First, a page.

In a recent 28-page report on financing the park system, the Parks and Recreation Commission noted that many park facilities were built decades ago, and that neglecting their maintenance can increase costs in the long run.
In addition, the report noted that “basic operations like cleaning restrooms, mowing lawns and picking up litter have been reduced. Increased public complaints are a real and predictable effect.”
In an effort to make the parks self-funding, the state last year created the Discover Pass, which costs $30 a year. To drive a vehicle into a state park for the day, you need to buy the annual pass or pay $10. If a ranger finds a car parked without the pass, the ranger can issue a citation that carries a fine of $99.
There are a couple of problems with this system. First, many parks have several entrances and it is hard to catch everyone who enters without a Discover Pass. Second, you can park outside the park and walk in free. For these and other reasons, the Discover Pass is producing less than half its projected revenue, although attendance at state parks is down only about 12 percent since fees went into effect.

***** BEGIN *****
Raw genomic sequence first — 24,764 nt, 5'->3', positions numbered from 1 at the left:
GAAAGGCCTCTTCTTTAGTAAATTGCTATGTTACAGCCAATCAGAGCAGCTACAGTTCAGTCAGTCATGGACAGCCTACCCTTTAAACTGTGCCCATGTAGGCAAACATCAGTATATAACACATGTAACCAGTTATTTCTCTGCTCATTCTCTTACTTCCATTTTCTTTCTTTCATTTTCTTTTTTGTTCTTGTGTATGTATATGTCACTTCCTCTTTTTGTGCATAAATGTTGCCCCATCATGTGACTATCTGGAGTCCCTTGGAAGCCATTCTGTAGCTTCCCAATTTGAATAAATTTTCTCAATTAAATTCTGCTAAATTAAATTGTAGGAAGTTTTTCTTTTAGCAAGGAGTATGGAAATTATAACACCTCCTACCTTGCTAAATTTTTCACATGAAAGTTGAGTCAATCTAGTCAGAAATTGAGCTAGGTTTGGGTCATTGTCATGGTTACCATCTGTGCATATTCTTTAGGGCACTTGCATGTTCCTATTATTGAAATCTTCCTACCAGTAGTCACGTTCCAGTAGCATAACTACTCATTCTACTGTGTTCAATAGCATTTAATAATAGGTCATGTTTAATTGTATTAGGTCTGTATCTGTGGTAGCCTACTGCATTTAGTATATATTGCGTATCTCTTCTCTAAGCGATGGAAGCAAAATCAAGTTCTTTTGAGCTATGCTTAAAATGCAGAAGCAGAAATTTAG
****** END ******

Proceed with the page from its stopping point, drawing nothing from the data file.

The Discover Pass is expected to raise $42.9 million for the upcoming two-year parks budget. People who are cited for not having a Discover Pass will pay fines that are expected to raise $1.2 million. Donations, including money collected from people who agree to a $5 state parks donation when they renew their vehicle licenses, should raise $16 million, and camping charges and other fees are projected to raise $45 million.
Add the hoped-for $18 million from the state general fund and the park system would have an operating budget of $123 million for two years to support a park system that draws up to 40 million visits a year.
Is that enough money?
Maybe not, but it’s probably all that is attainable now.
Commissioner Brown says, “We’re operating at an acceptable level, but not a desirable level.”
In the year he has been a commissioner, Brown said he has toured 35 parks and found a number of problems, including staffing that is sometimes stretched too thin for safety. He said there can be as many as 1,000 people at a Wenatchee state park when only one ranger is on duty.
Brown has been talking to state legislators to seek financial support for parks and has gotten reactions that are poles apart. One legislator told him that the commission just doesn’t get it, that general fund support for parks is a thing of the past. But another told him that the state should never have cut funding as drastically as it did.